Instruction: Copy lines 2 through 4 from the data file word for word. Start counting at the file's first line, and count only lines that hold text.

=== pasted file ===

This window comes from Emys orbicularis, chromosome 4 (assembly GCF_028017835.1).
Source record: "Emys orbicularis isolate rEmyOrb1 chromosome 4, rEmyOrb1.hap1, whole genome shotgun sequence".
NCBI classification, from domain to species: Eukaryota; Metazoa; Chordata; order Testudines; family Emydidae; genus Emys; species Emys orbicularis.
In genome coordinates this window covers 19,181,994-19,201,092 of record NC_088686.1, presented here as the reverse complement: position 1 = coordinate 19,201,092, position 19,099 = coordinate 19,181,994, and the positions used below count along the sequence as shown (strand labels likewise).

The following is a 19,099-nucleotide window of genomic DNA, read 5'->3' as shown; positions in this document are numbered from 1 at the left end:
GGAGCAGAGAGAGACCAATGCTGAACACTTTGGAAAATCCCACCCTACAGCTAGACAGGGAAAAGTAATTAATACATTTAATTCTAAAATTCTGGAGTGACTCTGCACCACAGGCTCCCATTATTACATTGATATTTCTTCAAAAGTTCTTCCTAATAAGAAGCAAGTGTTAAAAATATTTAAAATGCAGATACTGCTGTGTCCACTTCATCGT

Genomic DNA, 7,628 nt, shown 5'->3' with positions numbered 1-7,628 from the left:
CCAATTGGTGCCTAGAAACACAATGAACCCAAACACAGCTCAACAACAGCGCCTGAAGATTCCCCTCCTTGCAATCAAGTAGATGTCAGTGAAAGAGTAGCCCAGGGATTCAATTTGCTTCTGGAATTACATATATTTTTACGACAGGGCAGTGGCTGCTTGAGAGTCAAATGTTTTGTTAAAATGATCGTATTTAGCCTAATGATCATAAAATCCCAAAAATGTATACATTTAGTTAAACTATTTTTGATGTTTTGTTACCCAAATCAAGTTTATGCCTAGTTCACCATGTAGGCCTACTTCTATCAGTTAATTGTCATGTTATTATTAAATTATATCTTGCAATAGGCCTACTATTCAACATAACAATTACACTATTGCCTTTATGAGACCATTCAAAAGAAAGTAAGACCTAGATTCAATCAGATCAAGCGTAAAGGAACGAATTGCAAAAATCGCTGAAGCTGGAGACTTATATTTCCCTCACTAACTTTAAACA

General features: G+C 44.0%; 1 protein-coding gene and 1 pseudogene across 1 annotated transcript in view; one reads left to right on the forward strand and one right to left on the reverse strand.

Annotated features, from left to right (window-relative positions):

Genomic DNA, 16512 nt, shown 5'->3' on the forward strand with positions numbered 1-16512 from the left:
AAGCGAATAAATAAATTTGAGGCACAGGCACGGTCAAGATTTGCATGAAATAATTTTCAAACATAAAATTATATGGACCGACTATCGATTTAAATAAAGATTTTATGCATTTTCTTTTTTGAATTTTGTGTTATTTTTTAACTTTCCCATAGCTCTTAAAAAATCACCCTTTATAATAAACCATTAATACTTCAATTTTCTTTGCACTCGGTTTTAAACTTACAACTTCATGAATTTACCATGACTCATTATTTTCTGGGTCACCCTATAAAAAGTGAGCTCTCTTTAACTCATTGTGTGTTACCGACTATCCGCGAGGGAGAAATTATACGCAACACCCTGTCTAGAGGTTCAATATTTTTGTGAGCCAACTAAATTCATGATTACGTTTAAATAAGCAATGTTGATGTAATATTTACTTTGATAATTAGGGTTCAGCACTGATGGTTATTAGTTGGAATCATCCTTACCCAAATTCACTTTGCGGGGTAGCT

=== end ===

Source record: "Emys orbicularis isolate rEmyOrb1 chromosome 4, rEmyOrb1.hap1, whole genome shotgun sequence".
NCBI classification, from domain to species: Eukaryota; Metazoa; Chordata; order Testudines; family Emydidae; genus Emys; species Emys orbicularis.
In genome coordinates this window covers 19,181,994-19,201,092 of record NC_088686.1, presented here as the reverse complement: position 1 = coordinate 19,201,092, position 19,099 = coordinate 19,181,994, and the positions used below count along the sequence as shown (strand labels likewise).